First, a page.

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The Iranian flag flutters in front the International Atomic Energy Agency headquarters in Vienna The Iranian flag flutters in front the International Atomic Energy Agency headquarters in Vienna 

EU nations threaten Iran with sanctions over nuclear worries

Three European Union member states actions that could open the door to sanctions against Iran in response to Tehran's attempts to roll back parts of a nuclear deal. But the EU's foreign policy chief says he hopes to prevent punishing actions against the Islamic republic.

By Stefan J. Bos 

Foreign ministers of Britain, France, and Germany suggested in a statement that Iran violated the 2015 nuclear deal. They also noted that Iran had defied critical restrictions on its nuclear program since May last year.

That's why the ministers of the three European Union nations said that Iran left them with no other choice than to launch a dispute process. 

The top diplomats noted that Iran's government had not met its commitments. Iran has intensified sensitive activities to enrich uranium -- which can be used to make a nuclear weapon. Tehran said it was in response to the United States pulling out of the deal in 2018.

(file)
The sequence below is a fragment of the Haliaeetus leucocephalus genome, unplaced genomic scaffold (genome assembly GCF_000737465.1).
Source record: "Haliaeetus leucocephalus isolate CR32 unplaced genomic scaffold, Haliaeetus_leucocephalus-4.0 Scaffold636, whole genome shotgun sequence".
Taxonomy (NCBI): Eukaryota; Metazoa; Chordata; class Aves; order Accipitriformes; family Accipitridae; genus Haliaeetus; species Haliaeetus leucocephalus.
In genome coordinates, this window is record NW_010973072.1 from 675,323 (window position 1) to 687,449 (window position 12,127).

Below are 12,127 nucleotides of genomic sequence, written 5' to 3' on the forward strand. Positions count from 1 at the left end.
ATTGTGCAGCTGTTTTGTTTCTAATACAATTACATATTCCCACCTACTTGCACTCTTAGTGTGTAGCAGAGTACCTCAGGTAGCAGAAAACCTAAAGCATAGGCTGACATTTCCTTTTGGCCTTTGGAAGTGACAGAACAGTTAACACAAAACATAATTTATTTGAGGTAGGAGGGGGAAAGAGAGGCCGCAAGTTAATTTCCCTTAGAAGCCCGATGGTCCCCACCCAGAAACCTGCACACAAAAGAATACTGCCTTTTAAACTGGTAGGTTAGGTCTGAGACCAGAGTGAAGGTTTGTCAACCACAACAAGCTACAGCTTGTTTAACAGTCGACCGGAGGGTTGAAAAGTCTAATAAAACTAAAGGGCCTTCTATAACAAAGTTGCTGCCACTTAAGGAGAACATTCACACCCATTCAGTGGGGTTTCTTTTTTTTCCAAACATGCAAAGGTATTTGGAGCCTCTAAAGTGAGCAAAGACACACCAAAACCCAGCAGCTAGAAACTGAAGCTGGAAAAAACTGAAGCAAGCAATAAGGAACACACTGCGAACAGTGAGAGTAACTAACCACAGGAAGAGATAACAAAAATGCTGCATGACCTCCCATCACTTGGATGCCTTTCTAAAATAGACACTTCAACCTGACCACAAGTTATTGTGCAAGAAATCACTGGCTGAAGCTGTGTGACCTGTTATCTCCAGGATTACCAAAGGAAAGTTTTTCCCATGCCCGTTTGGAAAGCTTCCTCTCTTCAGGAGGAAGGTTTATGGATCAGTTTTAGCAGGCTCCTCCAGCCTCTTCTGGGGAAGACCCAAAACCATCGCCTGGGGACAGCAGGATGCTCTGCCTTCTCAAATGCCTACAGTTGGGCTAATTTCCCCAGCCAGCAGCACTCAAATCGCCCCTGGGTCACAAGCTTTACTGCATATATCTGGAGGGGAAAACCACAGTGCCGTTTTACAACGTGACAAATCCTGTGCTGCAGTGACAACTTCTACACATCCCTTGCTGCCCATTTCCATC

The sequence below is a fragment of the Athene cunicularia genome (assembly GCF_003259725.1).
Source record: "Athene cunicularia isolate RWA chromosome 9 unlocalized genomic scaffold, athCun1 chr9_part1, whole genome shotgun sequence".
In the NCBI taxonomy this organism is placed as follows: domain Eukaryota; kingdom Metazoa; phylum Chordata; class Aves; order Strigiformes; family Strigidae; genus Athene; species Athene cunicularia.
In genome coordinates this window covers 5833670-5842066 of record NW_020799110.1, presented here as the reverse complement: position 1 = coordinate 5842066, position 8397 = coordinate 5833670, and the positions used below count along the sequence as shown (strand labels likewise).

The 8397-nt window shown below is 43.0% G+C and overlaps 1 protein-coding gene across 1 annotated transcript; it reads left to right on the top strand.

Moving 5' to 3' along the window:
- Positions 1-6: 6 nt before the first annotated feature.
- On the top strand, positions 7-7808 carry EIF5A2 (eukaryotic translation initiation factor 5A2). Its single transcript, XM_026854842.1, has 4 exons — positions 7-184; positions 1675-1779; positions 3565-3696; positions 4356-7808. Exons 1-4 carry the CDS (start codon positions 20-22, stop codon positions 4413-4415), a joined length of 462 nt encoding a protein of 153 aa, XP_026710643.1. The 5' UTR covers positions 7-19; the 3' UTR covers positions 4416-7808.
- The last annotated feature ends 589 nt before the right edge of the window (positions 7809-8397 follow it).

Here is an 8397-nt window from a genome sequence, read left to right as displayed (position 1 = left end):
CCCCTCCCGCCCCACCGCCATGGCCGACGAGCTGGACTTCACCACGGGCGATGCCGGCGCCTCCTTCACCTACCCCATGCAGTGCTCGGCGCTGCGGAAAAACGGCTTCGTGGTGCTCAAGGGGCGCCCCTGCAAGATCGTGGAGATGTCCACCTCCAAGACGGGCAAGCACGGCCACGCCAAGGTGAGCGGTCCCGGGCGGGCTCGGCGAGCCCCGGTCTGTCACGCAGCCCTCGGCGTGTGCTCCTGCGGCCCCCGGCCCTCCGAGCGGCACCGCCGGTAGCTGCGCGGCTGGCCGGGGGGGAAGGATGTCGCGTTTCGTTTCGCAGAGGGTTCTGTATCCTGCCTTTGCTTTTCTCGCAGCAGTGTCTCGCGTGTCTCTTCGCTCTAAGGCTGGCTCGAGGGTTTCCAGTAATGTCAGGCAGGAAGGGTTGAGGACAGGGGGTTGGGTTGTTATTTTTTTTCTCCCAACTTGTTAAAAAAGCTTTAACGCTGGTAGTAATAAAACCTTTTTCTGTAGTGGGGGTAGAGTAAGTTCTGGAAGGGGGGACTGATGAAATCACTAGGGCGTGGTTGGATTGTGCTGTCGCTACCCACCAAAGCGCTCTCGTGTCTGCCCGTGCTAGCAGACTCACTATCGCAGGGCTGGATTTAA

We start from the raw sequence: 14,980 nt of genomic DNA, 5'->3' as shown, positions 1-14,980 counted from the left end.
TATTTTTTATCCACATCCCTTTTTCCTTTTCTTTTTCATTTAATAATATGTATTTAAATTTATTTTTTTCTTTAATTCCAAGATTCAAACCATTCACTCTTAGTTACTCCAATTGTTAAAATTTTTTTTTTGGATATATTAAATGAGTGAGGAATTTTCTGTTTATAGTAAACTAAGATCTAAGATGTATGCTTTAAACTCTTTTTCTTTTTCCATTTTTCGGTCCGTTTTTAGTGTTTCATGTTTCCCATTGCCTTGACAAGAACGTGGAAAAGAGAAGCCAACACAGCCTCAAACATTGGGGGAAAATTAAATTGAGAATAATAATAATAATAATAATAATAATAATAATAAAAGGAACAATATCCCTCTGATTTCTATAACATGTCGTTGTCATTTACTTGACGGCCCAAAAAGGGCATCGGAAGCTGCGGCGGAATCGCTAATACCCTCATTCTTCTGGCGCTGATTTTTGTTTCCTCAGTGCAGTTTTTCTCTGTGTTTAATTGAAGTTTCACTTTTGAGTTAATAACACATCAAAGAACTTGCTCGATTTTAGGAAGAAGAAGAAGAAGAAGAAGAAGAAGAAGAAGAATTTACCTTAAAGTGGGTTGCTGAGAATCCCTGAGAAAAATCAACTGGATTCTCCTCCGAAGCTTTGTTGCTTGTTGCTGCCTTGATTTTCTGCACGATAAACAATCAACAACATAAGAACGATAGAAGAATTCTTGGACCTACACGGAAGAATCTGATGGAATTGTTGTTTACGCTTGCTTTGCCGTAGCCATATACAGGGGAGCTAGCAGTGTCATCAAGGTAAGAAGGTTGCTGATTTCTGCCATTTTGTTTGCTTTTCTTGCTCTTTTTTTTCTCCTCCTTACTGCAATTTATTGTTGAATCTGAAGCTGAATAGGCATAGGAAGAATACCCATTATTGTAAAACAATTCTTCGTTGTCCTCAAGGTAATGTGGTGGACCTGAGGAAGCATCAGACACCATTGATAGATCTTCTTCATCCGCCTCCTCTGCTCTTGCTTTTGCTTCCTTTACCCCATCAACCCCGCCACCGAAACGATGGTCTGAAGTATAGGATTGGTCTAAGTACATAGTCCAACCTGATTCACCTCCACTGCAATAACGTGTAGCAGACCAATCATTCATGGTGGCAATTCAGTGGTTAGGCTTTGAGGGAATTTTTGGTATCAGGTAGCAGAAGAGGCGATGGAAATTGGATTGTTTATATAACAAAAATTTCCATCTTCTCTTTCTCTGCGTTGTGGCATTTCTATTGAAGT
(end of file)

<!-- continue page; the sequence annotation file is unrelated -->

Its latest step in January to forego the limit on the number of centrifuges used in uranium enrichment prompted the Europeans to trigger a dispute mechanism.

If the issue isn't resolved, it could eventually end up at the United Nations Security Council, which could reimpose sanctions.

Iran in trouble

Previous sanctions ranging from, for instance, freezing Iranian assets to an arms and trade embargo had a profound impact on Iran's economy, prompting social unrest.   

However, the EU's new foreign policy chief Josep Borell told reporters there is still time to prevent sanctions and to save the deal. "

"We have to preserve the nuclear deal," he said. "We have to go back to full and effective implementation" of the accord, known as The Joint Comprehensive Plan of Action, Borell added. "There is no alternative to this agreement." 

He wanted to rescue the deal, "In the sincere hope of finding a way forward to resolve the impasse through constructive diplomatic dialogue”. Borell stressed "that in light of the ongoing dangerous escalations in the Middle East it is now more important than ever".

The standoff comes as tensions soar between the West and Iran following the killing of top commander Qasem Soleimani in a U.S. airstrike. Soon after, Tehran admitted accidentally shooting down a Ukrainian airliner last week, killing all 176 people on board.

14 January 2020, 18:04